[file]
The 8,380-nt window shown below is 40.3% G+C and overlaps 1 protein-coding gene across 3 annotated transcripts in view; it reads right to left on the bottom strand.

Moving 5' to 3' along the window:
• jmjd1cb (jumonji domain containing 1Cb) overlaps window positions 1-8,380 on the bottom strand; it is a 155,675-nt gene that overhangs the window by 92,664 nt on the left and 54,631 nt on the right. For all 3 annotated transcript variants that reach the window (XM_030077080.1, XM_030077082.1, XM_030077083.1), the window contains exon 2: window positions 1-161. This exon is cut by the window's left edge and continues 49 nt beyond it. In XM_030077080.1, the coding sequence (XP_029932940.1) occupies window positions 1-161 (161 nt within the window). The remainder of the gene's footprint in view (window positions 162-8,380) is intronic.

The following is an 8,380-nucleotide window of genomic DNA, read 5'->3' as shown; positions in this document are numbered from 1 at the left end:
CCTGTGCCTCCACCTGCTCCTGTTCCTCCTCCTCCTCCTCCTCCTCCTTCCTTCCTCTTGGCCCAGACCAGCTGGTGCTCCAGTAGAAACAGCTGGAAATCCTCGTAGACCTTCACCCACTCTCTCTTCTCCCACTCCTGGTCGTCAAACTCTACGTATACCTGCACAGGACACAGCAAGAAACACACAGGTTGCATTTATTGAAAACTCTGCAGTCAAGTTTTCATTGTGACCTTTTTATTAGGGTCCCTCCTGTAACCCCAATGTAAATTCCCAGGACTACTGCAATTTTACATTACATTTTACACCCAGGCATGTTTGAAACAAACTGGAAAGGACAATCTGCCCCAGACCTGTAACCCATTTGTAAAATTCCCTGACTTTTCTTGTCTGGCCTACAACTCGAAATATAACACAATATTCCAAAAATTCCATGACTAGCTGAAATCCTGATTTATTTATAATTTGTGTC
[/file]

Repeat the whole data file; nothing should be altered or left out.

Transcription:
The 8,380-nt window shown below is 40.3% G+C and overlaps 1 protein-coding gene across 3 annotated transcripts in view; it reads right to left on the bottom strand.

Moving 5' to 3' along the window:
• jmjd1cb (jumonji domain containing 1Cb) overlaps window positions 1-8,380 on the bottom strand; it is a 155,675-nt gene that overhangs the window by 92,664 nt on the left and 54,631 nt on the right. For all 3 annotated transcript variants that reach the window (XM_030077080.1, XM_030077082.1, XM_030077083.1), the window contains exon 2: window positions 1-161. This exon is cut by the window's left edge and continues 49 nt beyond it. In XM_030077080.1, the coding sequence (XP_029932940.1) occupies window positions 1-161 (161 nt within the window). The remainder of the gene's footprint in view (window positions 162-8,380) is intronic.

The following is an 8,380-nucleotide window of genomic DNA, read 5'->3' as shown; positions in this document are numbered from 1 at the left end:
CCTGTGCCTCCACCTGCTCCTGTTCCTCCTCCTCCTCCTCCTCCTCCTTCCTTCCTCTTGGCCCAGACCAGCTGGTGCTCCAGTAGAAACAGCTGGAAATCCTCGTAGACCTTCACCCACTCTCTCTTCTCCCACTCCTGGTCGTCAAACTCTACGTATACCTGCACAGGACACAGCAAGAAACACACAGGTTGCATTTATTGAAAACTCTGCAGTCAAGTTTTCATTGTGACCTTTTTATTAGGGTCCCTCCTGTAACCCCAATGTAAATTCCCAGGACTACTGCAATTTTACATTACATTTTACACCCAGGCATGTTTGAAACAAACTGGAAAGGACAATCTGCCCCAGACCTGTAACCCATTTGTAAAATTCCCTGACTTTTCTTGTCTGGCCTACAACTCGAAATATAACACAATATTCCAAAAATTCCATGACTAGCTGAAATCCTGATTTATTTATAATTTGTGTC